Male C57BL/6 (B62)+/+ mice, 6 to 8 wk of age, were purchased from CLEA Japan (Tokyo, Japan). Male B6 nu/nu mice were maintained in the Tohoku University School of Medicine (Sendai, Japan). B6 β2-microglobulin-deficient (β2m−/−) mice, obtained by backcrossing original β2m−/− mice eight times with B6 mice (14), were kindly provided by Dr. M. Taniguchi at Chiba University School of Medicine (Chiba, Japan). Mice were fed under specific pathogen-free conditions.

Escherichia coli-derived LPS was purchased from Sigma (St. Louis, MO). Recombinant murine IL-12 (15, 16) with an activity of 4.9 × 106 U/mg was kindly provided by Dr. M. Kobayashi of Genetics Institute (Cambridge, MA). The preparations were diluted in sterile PBS(−) briefly before use.

Mice were anesthetized and bled from the subclavian artery and vein. The liver, spleen, and kidneys were removed immediately, fixed with 10% formalin for 12 h, and embedded in paraffin. For histologic observation, several tissue sections were deparaffinized and stained with hematoxylin and eosin.

Under ether anesthesia, mice were bled from the subclavian artery and vein. The livers were removed from the mice. Hepatic lymphocytes were prepared essentially as previously described (12). Briefly, the liver was passed through stainless steel mesh and suspended in HBSS. After one washing, cells were resuspended in osmolarity and pH adjusted 30% Percoll containing 100 U/ml heparin and centrifuged at 2000 rpm for 15 min at room temperature. The pellet was resuspended in RBC-lysis solution (0.17 mM NH4Cl, 0.01 mM EDTA, 0.1 M Tris, pH 7.3), and then washed twice in 10% FCS-RPMI 1640 medium.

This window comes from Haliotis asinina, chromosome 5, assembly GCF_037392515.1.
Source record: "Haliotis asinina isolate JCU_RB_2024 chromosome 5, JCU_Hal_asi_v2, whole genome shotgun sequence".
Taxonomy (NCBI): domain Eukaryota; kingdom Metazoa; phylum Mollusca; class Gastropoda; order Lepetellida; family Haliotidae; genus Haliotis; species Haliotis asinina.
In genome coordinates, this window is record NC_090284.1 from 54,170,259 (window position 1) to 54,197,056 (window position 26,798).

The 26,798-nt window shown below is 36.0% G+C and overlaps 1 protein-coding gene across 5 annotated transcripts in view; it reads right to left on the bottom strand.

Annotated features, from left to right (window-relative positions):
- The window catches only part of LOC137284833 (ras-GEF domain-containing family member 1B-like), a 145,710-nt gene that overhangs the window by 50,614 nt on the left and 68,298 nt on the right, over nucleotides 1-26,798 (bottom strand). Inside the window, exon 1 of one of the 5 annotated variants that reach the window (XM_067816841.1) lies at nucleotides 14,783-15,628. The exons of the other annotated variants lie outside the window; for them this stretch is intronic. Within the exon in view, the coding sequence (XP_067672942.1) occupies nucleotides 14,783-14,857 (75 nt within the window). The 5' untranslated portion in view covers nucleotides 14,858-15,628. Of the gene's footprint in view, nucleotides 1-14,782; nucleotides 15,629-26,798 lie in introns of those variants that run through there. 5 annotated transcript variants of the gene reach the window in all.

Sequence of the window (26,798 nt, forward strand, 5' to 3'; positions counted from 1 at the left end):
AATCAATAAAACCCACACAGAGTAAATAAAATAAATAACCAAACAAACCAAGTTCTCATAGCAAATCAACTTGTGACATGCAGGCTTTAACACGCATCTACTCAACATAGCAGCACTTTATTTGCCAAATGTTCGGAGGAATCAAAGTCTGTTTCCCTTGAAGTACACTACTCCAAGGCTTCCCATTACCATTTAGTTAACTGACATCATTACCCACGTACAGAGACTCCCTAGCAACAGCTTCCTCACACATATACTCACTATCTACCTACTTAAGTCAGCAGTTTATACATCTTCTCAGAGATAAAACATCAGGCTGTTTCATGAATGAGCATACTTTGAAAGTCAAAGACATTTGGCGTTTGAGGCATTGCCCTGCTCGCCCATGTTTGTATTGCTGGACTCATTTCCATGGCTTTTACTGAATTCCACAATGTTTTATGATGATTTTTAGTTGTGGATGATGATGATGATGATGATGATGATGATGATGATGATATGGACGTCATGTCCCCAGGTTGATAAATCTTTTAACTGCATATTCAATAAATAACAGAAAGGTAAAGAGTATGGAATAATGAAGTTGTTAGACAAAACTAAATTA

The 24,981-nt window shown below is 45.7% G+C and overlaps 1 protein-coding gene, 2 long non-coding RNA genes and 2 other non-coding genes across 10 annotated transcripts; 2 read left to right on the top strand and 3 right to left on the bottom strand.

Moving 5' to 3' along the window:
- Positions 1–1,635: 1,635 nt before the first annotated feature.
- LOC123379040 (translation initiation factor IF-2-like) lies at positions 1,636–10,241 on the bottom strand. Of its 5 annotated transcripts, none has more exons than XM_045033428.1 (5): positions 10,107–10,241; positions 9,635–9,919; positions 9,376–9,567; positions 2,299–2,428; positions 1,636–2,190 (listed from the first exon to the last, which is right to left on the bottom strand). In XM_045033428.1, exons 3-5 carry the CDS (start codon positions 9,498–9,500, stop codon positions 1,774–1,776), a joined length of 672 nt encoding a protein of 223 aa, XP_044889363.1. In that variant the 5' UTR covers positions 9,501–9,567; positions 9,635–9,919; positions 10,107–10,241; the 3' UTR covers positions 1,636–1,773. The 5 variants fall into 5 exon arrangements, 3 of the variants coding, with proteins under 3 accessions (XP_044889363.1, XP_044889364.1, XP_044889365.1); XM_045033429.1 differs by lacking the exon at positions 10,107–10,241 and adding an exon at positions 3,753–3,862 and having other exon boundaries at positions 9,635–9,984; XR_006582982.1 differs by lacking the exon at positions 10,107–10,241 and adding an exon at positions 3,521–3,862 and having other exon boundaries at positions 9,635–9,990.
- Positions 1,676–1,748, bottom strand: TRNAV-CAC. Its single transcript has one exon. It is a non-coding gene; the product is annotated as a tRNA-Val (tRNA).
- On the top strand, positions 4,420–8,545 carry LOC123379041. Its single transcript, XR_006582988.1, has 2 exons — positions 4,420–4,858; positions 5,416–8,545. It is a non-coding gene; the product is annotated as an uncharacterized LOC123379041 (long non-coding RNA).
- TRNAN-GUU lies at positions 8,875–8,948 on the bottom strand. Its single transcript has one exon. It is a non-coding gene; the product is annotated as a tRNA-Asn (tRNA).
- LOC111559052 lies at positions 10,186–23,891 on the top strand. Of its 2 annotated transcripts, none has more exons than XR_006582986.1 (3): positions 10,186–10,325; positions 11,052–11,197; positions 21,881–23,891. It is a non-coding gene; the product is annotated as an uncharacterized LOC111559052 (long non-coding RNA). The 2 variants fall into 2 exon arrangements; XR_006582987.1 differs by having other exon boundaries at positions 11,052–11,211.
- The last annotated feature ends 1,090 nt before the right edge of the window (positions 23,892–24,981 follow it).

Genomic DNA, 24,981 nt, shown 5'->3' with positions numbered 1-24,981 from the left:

As recently reported (2), the priming IL-12 injection was given i.p. and was followed 24 h later by a challenge i.v. LPS injection. The occurrence of the generalized Shwartzman reaction was evaluated by mortality.

Target cells used were P815 mastocytoma cells, L5178Y T lymphoma cells of DBA/2 (H-2d) origin, and TLR-2 hepatocyte cells. P815 mastocytoma cells and L5178Y T lymphoma cells were propagated in RPMI 1640 medium supplemented with 10% heat-inactivated FCS, 2 mM l-glutamine, and 25 mM NaHCO3 in humidified 5% CO2 at 37°C. TLR-2 hepatocytes were propagated as previously described (17). This hepatocyte cell line was established from SV40 T-Ag gene transgenic mice of B6 background. It is considered to be very similar to normal hepatocytes because these cells have intracellular p450IA and albumin (17). Target cells were labeled with 100 μCi of Na251CrO4 for 60 min at 37°C in RPMI 1640 medium containing 10% FCS, washed three times with medium, and subjected to cytotoxicity assays as previously described (10). Labeled targets (104/well) were incubated in a total volume of 200 μl with effector cells in 10% FCS-RPMI 1640 in 96-well round-bottom microtiter plates. The plates were incubated for 4 h after they were centrifuged, after which the supernatant was harvested and counted in a gamma counter. The cytotoxicity was calculated as the percentage of releasable counts after subtraction of spontaneous release. The spontaneous release was less than 15% of the maximum release.